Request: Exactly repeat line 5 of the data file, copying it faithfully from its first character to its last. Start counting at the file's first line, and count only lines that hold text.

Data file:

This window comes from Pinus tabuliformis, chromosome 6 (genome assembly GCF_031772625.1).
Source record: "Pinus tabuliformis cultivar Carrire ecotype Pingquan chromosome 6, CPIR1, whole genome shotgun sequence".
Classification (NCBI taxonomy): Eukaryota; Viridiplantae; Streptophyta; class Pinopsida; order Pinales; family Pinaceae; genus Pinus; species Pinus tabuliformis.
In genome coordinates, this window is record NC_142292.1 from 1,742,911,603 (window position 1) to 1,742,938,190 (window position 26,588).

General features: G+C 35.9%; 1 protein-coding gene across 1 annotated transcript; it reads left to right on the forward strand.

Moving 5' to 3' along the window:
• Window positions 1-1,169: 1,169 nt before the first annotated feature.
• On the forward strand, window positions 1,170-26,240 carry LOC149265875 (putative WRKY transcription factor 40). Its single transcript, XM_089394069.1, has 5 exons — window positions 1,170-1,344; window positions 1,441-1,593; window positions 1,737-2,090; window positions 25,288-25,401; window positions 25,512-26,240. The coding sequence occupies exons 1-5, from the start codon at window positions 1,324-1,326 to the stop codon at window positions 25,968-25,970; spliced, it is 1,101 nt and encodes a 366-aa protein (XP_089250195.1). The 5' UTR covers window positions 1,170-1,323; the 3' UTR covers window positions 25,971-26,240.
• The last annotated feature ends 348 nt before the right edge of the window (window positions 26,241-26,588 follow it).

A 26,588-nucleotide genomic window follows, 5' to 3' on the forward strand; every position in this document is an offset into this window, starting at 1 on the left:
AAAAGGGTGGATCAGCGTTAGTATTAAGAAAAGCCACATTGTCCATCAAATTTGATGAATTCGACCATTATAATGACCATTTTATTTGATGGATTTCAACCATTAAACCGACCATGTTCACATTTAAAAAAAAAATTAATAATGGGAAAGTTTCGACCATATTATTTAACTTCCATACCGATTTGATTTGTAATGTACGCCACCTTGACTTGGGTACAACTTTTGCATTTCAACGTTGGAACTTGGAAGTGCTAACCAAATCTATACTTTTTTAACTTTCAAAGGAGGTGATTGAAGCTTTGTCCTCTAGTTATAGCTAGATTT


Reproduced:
General features: G+C 35.9%; 1 protein-coding gene across 1 annotated transcript; it reads left to right on the forward strand.